However, because he hails from across the pond, Max never seems so abrasive and thuggish — there’s a cunning restraint to all the tricks he pulls. In a former life, we learn he used to be a judge but after letting up on a would-be-murderer, he turned his back on the career. Now he catches the criminals where they lie — obsessed with “cast-iron proof” as the chief inspector (Georges Wilson) ruefully observes. He fits somewhere elusively in-between those prior reference points.

For some, Max and the Junkmen might give off the pretension of a talky picture. We get news of this opening heist that ruins Max’s reputation — his informant gave him misinformation — and yet we never see anything. Instead, we are met with the aftermath, in the patrol car, getting word from his superiors, having a meal where he broods over his failures and what he plans to do about them.

Finally, something happens. Max runs into an old acquaintance who deals in scrap. It’s what he’s been waiting for — a spark — and an idea has been conceived in his mind. He’s all but inscrutable as he readies his plans.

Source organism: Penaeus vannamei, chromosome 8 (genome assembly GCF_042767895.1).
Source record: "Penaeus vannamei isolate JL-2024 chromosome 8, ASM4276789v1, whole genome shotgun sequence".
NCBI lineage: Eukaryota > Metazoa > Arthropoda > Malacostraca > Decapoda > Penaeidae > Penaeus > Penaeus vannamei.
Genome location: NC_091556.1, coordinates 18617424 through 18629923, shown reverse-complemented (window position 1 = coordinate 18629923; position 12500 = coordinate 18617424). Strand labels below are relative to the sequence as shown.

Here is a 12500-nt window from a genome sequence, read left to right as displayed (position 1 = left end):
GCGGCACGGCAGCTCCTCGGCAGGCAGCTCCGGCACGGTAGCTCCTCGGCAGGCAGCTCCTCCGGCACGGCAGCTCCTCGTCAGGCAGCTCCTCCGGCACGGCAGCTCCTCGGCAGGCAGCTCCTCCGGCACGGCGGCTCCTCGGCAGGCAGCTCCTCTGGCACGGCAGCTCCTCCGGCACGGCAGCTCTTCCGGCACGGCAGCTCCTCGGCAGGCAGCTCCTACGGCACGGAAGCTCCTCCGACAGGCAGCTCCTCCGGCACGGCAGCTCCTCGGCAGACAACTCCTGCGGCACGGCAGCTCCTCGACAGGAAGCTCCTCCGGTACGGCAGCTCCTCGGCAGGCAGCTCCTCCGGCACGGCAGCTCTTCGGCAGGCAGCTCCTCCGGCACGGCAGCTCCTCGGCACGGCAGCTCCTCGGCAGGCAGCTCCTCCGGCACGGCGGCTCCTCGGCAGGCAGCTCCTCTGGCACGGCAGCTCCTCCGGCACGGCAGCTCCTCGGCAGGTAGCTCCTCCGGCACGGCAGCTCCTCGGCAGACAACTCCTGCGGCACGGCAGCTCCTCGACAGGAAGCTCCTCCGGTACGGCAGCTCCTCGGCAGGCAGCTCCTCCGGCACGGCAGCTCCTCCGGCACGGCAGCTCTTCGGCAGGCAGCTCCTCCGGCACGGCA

All we can do is wait and in the meantime, Sautet explores more of this cinematic space; it’s livelier and more organic as exemplified by Saidani’s Cafe — the people, even the colors are more vibrant.  And while they’re no doubt constructed in some fashion, there’s not the same singular sense of a world being totally sculpted to a vision like Melville’s, even down to the sartorial touches and the bushido-like ethics.

Still, to his credit, Sautet tackles the heist film in a way I’ve never seen and that deserves some recognition. Of course, we’re on the side of the cops instead of the robbers, not an altogether revolutionary perspective on its own. However, as time progress, we realize how cunning the cops are and how foolishly naive the criminals play opposite them. Each of these men is given an introduction of sorts as a policeman relates who they are. It’s not a lot, but it seamlessly tells their stories and bonds them to the audience.